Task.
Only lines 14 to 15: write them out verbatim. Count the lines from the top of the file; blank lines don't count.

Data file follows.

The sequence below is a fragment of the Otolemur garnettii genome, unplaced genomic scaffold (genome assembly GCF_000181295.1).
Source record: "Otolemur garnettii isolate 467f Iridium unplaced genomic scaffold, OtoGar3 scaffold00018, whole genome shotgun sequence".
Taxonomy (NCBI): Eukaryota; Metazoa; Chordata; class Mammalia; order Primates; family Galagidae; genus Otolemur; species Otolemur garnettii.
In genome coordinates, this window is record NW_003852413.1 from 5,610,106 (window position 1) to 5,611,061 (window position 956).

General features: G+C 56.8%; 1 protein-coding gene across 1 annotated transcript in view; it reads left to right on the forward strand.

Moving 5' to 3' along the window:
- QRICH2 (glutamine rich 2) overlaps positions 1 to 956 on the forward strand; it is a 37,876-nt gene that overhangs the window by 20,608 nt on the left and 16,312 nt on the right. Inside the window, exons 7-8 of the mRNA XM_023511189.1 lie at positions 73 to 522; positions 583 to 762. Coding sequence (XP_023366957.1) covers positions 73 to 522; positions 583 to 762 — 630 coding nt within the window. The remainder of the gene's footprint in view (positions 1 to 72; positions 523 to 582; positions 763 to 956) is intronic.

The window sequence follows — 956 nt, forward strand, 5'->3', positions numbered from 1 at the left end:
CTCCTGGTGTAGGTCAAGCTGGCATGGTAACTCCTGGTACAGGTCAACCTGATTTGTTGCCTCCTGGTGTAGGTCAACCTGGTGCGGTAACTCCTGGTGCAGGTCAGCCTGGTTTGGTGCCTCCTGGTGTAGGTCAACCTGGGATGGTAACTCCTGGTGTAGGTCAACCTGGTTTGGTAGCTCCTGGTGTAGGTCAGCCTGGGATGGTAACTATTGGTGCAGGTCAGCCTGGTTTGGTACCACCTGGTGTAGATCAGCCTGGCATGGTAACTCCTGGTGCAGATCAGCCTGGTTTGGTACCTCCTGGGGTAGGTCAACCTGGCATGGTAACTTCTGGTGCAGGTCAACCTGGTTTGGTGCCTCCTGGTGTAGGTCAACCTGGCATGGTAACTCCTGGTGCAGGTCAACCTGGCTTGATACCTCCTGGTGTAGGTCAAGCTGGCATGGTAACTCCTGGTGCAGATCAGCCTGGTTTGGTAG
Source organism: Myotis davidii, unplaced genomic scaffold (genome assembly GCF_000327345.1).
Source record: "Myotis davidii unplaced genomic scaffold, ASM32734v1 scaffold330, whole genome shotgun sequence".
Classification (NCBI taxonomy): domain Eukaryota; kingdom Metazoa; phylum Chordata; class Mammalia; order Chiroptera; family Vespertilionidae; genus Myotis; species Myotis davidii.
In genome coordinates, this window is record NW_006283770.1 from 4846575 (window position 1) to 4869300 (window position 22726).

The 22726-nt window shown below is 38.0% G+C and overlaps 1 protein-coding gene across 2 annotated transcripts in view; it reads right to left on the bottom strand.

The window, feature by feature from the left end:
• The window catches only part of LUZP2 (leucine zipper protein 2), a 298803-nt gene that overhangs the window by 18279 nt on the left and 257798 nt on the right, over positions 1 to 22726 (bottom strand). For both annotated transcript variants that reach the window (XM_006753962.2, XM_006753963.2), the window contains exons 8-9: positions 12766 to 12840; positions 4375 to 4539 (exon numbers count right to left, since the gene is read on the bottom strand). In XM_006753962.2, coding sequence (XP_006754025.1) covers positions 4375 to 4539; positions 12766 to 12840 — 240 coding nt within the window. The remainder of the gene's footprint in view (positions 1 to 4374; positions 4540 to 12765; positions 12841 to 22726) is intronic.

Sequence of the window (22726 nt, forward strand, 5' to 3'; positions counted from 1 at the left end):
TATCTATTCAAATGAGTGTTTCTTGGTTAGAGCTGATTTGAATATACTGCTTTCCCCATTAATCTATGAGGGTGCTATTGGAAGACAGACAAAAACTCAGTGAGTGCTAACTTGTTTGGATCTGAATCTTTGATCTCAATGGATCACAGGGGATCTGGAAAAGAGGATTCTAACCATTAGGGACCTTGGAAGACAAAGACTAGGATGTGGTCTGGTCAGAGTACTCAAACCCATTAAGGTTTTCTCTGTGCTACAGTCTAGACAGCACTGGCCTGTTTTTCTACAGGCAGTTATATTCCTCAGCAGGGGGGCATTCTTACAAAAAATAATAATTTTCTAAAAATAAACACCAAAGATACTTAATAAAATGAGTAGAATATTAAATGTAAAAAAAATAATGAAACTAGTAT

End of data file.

The 22726-nt window shown below is 38.0% G+C and overlaps 1 protein-coding gene across 2 annotated transcripts in view; it reads right to left on the bottom strand.

The window, feature by feature from the left end: